Groupon’s effectiveness is evident in its claim that it now has 35,000 companies clamoring to be a part of the service offerings and only one in eight applicants is accepted. The companies that register with Groupon must already be getting good reviews at online review sites like Yelp, CitySearch and TripAdvisor, and the deals must offer a substantial discount from normal prices and not be similar to other promotions regularly offered by the vendor.
In the next year, consumers will become increasingly comfortable sharing their purchases and getting their friends on board to make the same purchases. Businesses should make this easy for their customers to do. With tools like Facebook Connect and linking to Twitter accounts on their websites, companies can encourage customers to share their purchases through their existing social media tools.
Location Sharing Is (Still) Not Going Way.
Prediction: Location Services Will Continue to Grow in Popularity. People will get more comfortable checking in to a business when they realize they can get deals and coupons for doing so. Additionally, with options like privacy blocking, enhanced security will ease the transition.
“Relevance will distinguish [location] services from each other as the two biggest players, Facebook and Google, have the most powerful social graph data to customize deals for consumers. Don’t count Groupon out, though. It more than makes up for its comparative lack of technology with brand equity and scale, as its massive sales force will remain dominant in 2011 by further monetizing local commerce beyond the recently launched self-service platform.”
If you are a business owner, it is “time to acquaint yourself with sites and applications such as Foursquare, Facebook Places and Gowalla. These sites will help you better target prospects’ likes and interests, pique interest and influence purchase decisions by offering discounts, promotions or giveaways when they ‘check in’ to your business.”
Consumer Influence Continues To Grow Online
Prediction: Consumers Get More Selective With The Brands They Allow In Their Social Streams. In the coming year people are going to be much more diligent about curating their own content into a more manageable form. While following a brand on Twitter or Facebook is getting consumers good coupons and deals, it is also turning their streams into undesired and overwhelming advertising channels that drown out the social sharing from their friends. “Therefore, what’s happening in Facebook is that consumers are turning off brands posting to their walls, using friends lists to pay close attention only to their ‘real’ friends, and commenting on or sharing only when something is really juicy. In Twitter, a company called Cadmus aims to change the way we view our streams by determining what content is most relevant to you based on your Twitter usage patterns. Other tools, such as Paper.li and Flipboard (for iPad), also curate Twitter, primarily based on content popularity, and make that content much more reader-friendly.”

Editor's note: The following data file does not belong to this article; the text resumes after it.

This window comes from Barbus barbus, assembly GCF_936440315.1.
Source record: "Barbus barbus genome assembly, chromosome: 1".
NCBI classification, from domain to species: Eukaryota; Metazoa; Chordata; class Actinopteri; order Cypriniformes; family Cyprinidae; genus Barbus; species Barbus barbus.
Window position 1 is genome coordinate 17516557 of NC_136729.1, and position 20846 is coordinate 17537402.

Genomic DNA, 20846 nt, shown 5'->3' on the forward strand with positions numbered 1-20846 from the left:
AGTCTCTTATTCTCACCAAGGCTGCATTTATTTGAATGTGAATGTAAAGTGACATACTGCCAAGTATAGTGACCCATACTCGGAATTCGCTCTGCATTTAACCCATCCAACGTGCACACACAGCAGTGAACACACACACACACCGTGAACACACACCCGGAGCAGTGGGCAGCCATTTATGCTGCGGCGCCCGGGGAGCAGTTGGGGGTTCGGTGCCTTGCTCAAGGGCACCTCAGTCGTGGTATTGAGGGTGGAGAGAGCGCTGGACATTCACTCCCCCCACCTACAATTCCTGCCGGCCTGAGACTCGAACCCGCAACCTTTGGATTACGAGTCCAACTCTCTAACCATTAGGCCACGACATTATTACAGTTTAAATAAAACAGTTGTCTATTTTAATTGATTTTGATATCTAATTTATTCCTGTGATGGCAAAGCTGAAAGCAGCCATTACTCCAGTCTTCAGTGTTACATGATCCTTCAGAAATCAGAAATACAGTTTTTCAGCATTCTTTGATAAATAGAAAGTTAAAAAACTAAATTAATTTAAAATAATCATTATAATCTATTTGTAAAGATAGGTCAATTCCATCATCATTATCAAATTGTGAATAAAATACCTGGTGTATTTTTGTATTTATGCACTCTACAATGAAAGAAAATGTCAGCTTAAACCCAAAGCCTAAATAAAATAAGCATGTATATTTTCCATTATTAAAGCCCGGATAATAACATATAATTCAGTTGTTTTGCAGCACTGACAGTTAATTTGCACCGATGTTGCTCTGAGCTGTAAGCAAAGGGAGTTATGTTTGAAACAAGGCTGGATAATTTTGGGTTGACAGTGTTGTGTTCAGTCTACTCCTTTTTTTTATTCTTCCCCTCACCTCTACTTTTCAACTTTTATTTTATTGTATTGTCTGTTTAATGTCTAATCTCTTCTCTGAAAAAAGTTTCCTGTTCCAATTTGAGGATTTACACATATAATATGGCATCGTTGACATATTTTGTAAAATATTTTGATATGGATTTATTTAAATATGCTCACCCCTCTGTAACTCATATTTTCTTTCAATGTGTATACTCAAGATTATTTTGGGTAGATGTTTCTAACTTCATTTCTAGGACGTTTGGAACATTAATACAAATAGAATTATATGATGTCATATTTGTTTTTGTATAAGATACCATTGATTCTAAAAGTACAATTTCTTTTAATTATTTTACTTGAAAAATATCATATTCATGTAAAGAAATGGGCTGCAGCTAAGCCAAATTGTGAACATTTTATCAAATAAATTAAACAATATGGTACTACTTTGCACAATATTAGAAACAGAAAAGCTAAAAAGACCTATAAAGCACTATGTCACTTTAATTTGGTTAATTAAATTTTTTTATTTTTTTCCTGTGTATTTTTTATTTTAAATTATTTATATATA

It is no longer enough for companies to be in these channels generating regular content. The content that brands and companies post is going to have be worthy of consumer curation into their social streams. “If your content is truly compelling and share-worthy, it’ll get noticed and Liked, it will generate Comments and Retweets, and you’ll be okay because it will have legitimately earned its way into people’s streams. If not – you’ll have to have a combination of search optimization savvy [and] fans in high places (influencers).” In the next year, as consumers get more selective in their follow habits, brands will get more creative in their ploys to make into the social streams.
Source: Social Media Explorer
Prediction: Online Influencers Are Celebrities. Consumers want to be heard, and more importantly they want answers. Consumers are already scouring the social web and polling their friends and followers to decide where to eat, shop and stay. Websites dedicated to customer reviews will dominate the social media landscape. Sites such as Groubal.com, consolidating common user-submitted complaints and presenting those petitions to businesses, demanding answers for their wrongdoings.
As consumers are doing all of this, brands are desperately trying to insert themselves into those relevant streams by analyzing Twitter, blog posts and reviews to understand not only who has the largest audience, but how much influence individuals have. These influencers become well-known locally, regionally and nationally as their content is commented on, retweeted and linked to, driving them higher in search results. The past year also saw some brands go full throttle on Foursquare’s game-like geo-location platform, attempting to reward mayors and creating custom badges for the network’s power users. To measure the relevant influence of these online “celebrities,” tools like YouTube’s Partner Program is being joined by new services such as Klout to create an official layer of social credibility.
We will see brands doing more research on their social consumers in the next year as they figure out ways to influence the influencers.